Op-Ed: NY should protect its internet-dependent jobs

New York, NY – Many challenges of the last few years—most pandemic-related—appear to be receding, but new issues are taking their place. High gas prices, ongoing supply chain disruptions, and inflation are replacing mask mandates and vaccination status as top concerns for New York small businesses.

Companies pushed to the brink during the pandemic are not seeing any relief; their problems have simply shifted. Policymakers must keep this in mind and do what they can to mitigate these stressors. In his State of the Union address, President Biden acknowledged the vast contributions small businesses make to the economy, noting the historically high level of new business applications, and he pledged to do more to help these businesses grow and create jobs.

Yet, on the same day in the same city, Congress considered legislation that will ultimately hurt the ability of small businesses to grow. At a committee hearing, lawmakers introduced the Banning Surveillance Advertising Act of 2022. As introduced, this bill will make online advertising harder to use and more expensive for small businesses. Given the extent to which the internet is vital to conducting business, it’s surprisingly short-sighted that Congress didn’t think to include any small business owners to testify at the hearing.

Listening to the perspectives of small businesses, particularly about how they use the internet to build and maintain their companies, is important because small businesses are the backbone of our economy. 38% of U.S. internet jobs are created by small firms and self-employed individuals—a larger proportion than large or medium-sized firms, which clock in at 34% and 28% respectively. When we talk to small businesses about how they use the internet, their needs are extensive and go beyond sending emails. They use internet-enabled tools to advertise, create websites, enable payment systems and connect with customers on social media.

As executive director of the Business Incubator Association of New York State, we represent over 100 business incubators and accelerators that house and mentor over 3,000 startup companies–many of whom depend on targeted digital marketing to grow their businesses. The pandemic slowed down the growth and launch of many startups, and small businesses pivoted to digital advertising to survive. The start-ups who were able to succeed did so because the internet enabled them to grow, and digital online advertising via both the web and social media was a critical element.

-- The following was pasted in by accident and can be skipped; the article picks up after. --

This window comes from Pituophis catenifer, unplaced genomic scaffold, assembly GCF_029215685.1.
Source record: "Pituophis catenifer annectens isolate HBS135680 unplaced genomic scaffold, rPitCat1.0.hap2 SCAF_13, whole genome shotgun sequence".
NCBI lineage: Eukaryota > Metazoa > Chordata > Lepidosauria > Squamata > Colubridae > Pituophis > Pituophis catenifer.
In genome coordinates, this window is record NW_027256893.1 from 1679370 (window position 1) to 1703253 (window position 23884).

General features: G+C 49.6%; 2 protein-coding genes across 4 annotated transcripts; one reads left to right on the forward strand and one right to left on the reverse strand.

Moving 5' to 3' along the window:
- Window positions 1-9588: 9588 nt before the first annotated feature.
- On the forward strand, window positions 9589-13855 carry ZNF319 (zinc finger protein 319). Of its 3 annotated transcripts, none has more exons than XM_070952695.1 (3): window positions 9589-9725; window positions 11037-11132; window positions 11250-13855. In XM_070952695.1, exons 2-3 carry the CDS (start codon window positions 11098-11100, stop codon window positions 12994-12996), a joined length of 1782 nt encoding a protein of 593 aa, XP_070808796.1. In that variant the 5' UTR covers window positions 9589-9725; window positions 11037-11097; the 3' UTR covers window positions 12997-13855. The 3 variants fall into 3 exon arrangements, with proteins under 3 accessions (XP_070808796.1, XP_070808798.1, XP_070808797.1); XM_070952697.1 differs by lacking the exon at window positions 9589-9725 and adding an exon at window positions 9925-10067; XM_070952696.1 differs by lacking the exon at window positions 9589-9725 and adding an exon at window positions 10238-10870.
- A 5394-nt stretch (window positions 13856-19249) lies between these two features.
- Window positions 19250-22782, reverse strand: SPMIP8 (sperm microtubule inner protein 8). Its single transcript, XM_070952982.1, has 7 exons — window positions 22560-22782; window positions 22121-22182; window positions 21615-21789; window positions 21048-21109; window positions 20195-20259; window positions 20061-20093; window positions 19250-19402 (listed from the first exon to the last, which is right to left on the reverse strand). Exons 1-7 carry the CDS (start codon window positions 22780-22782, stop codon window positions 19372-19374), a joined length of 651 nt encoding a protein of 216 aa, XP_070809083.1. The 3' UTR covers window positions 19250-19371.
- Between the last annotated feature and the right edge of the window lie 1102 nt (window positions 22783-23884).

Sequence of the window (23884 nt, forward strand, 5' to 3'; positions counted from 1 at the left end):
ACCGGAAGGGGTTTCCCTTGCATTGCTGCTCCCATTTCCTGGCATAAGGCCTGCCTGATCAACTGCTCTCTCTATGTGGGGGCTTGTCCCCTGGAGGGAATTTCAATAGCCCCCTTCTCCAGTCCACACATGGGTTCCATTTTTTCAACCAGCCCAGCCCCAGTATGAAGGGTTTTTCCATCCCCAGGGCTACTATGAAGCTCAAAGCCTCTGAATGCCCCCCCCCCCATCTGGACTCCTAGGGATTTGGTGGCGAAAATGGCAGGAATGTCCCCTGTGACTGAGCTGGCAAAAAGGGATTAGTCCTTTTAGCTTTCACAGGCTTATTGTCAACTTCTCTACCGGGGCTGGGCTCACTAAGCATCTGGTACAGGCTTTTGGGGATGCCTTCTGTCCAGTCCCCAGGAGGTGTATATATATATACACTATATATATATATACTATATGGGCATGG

We can see the economic impact here in New York State. Internet-related jobs contributed $152.4 billion to this state’s GDP in 2020. Although many of New York’s internet-related jobs are located in New York City, they certainly aren’t confined to the city—the impact stretches throughout New York State. Every congressional district in the state has internet-dependent jobs, and 15 of them have at least 10,000. In three of them, internet jobs employ at least 6% of the population of the district.

So, when Congressional leaders are considering legislation that will inhibit job growth, we are talking about real numbers that could have a negative impact on New York’s economy. This is why I’ve decided to join a new small business coalition called Internet for Growth, to help educate policymakers on how businesses of every size rely on the internet. As Congress considers legislation on how best to protect consumer privacy, it’s important that lawmakers understand how these decisions will impact small businesses, startups and business incubators and accelerators.

Businesses that have survived the pandemic and are currently battling inflation, supply chain problems, and high gas prices don’t need the additional burden of regulatory changes that make it harder for them to do business.

Written By: Marc Alessi of Business Incubator Association of New York